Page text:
Tag Archives: fire service culture

What They Don’t Know, But We Do

We're not "carrying the day" with effective public fire and life safety programs that provide the factual information about residential fire sprinklers. We're allowing the builders and developers to promulgate the "half-truths" and myths.

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Having PTSD is not a “Fireable” Offense!

With a clearance from the doctors and a personal determination to return to work earlier this year, things were looking up for Nathalie until her employer decided they did not want to risk taking her back and abruptly terminated her employment cutting off all income and support. How shameful is that?

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Looking Back on Leadership Beliefs

Now that I'm a grandmother looking back on my fire service career, I feel as if I have something to share that I believe will help other public safety leaders to never lose faith in people and their organization. This is the best job in the world and my enthusiasm 36 years later is stronger than ever! I'm going to speak from the heart because I've always been a compassionate person who loves people.

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Fire Service Legend Pens 1st Book

Dr. Clark’s book is a compilation—an anthology if you will—of his writings on the above topics over the course of the last 40 years. If you’ve missed the opportunity to “tap into” the brilliance of one the premiere fire service leaders of the past several decades, Dr. Clark’s book is a great way to get your “homework” done, albeit a little late.

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Fire Prevention and Suppression: The Fire Service’s Identity Crisis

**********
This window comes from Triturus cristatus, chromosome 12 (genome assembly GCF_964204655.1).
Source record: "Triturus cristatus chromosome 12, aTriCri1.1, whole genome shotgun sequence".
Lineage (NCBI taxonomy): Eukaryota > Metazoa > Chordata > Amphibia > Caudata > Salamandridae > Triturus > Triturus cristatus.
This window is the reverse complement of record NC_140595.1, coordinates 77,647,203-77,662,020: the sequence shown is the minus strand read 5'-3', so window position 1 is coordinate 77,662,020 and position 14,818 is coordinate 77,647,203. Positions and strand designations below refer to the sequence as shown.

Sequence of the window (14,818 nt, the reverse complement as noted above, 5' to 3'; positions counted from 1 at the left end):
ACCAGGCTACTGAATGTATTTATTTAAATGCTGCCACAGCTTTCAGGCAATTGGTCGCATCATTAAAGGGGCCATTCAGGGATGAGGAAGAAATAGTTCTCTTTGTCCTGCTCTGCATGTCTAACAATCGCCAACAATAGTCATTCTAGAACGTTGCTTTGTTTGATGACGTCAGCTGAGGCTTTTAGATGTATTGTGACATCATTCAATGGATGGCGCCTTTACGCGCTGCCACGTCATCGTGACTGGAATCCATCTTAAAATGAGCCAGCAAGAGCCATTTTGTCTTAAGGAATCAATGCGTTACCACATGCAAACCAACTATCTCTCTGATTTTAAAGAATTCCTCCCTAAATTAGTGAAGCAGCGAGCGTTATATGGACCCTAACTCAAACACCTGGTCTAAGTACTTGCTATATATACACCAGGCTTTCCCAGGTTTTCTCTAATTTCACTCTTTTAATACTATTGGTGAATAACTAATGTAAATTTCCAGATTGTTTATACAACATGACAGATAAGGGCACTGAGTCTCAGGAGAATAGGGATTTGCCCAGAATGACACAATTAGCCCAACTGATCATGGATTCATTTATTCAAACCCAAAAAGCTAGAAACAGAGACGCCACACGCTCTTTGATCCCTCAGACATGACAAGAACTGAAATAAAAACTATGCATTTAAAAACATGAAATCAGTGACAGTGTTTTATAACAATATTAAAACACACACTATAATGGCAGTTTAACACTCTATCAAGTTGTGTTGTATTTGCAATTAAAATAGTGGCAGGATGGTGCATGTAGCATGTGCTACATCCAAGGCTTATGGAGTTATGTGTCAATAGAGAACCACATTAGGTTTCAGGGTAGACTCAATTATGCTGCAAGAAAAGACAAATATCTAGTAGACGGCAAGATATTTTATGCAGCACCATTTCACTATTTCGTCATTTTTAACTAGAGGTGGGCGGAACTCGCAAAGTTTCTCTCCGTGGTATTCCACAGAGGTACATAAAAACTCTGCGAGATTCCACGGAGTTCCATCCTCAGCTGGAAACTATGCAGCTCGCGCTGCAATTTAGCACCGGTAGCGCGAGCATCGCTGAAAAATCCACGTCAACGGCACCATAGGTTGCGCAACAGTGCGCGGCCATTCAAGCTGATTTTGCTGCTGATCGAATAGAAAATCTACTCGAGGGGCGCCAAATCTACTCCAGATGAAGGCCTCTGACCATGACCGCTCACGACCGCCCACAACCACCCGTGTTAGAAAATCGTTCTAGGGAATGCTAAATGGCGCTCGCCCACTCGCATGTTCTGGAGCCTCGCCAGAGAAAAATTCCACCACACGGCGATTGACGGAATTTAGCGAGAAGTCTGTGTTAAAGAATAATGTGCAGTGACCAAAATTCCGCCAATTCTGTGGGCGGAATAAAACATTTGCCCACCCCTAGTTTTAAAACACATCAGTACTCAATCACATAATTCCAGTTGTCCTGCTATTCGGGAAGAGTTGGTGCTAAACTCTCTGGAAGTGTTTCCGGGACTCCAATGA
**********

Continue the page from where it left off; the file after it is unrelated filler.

Driving a car once was an extremely dangerous activity for the average person (and it still is for people that don’t give it their full attention). In the United States, we’ve made significant reductions in the mortality and morbidity statistics associated with motor vehicle crashes and we’ve done it through education, engineering, and enforcement. We’re far past the time when we need to put more of our energies and efforts into those “3-E’s”—way more!—when it comes to eliminating preventable fires in our communities.

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Why did you want to become a Firefighter?

That question has been around for generations, no? As leaders in Fire and EMS organizations, do we truly know the answer for ourselves and others in our organizations? If we are to continue to recruit and training and retain the individuals necessary to adequately staff our organizations in the coming years, perhaps we would be better served to ponder the question.

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USA Fire Service Safety Culture: Another Perspective

In the USA you certainly have a very militaristic and I would say macho culture in your fire service. This is compounded by the public perception of fire fighters and the pedestal they put them on. (Don't get me wrong as a former fire fighter I hold all fire fighters in high esteem, but they need to realise [sic] they are not super human).

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Transition for the Future of Fire and EMS

What I found in my transition is a career that requires tremendous physical fitness in both strength and cardio, being able to think on your feet, working well under extreme stress, the ability to always work as a member of a team, and a desire to provide one of Maslow’s basic needs for humanity – to aid my fellow citizens in feeling safe in their communities.

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